Although small compared to Colorado’s other wilderness areas at only 32,179 acres, the Fossil Ridge Wilderness can still make a huge impact. Its tall granite and limestone peaks towering over pristine alpine lakes.
Human life is now a completely prevalent presence in the Fossil Ridge Wilderness, but humans certainly are not the only creatures that have left evidence of their existence here. The wilderness is home to a 13,000 ft tall limestone ridge filled with the fossils of prehistoric sea creatures.
The Fossil Ridge Wilderness features 22 maintained trails, and with its gorgeous terrain and panoramic views of the alpine peaks and lakes, hiking is definitely one of the best activities in the area. A very narrow pass located above Lamphier Lake, known as Gunsight Pass, allows for foot travel from South Lottis’s Creek drainage to Crystal Creek’s drainage.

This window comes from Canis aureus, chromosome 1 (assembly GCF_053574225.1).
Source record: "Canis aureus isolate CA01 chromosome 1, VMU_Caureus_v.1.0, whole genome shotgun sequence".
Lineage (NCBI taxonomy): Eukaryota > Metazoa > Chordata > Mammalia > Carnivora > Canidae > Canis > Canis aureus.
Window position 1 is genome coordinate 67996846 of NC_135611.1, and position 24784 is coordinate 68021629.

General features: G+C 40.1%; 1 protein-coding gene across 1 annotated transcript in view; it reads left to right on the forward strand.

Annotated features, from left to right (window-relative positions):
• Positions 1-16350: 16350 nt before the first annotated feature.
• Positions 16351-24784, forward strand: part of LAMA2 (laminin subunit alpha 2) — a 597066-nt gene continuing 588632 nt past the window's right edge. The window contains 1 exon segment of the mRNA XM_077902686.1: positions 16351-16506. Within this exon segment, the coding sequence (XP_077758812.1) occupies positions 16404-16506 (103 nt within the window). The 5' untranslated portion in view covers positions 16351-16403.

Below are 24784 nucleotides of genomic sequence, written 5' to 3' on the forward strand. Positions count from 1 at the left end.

Climbing Square Top Mountain is also a must-do when visiting the wilderness as its summit affords hikers with a scenic view of several of Colorado’s fourteener mountains. The Fossil Ridge Wilderness also has very rich and diverse wildlife. Elk and mountain deer are abundant and can easily be spotted throughout the wilderness.
A less common sight is the bighorn sheep, but lucky hikers can spot herds of them wandering around. The wilderness’ also contains several alpine lakes stocked with trout, and fishing is a great pastime in the wilderness.
The Fossil Ridge Wilderness was designated as Wilderness Area in 1993, under the supervision of the U.S. Forest Service. Its closest town is Gunnison, where several trailheads can be accessed.
Taking Forest Road 771 leads to the southern trailheads such as the Fossil Ridge Trailhead and South Lottis Trailhead. Northern access points via County Road 742 include the Summerville and Lamphier Trailheads.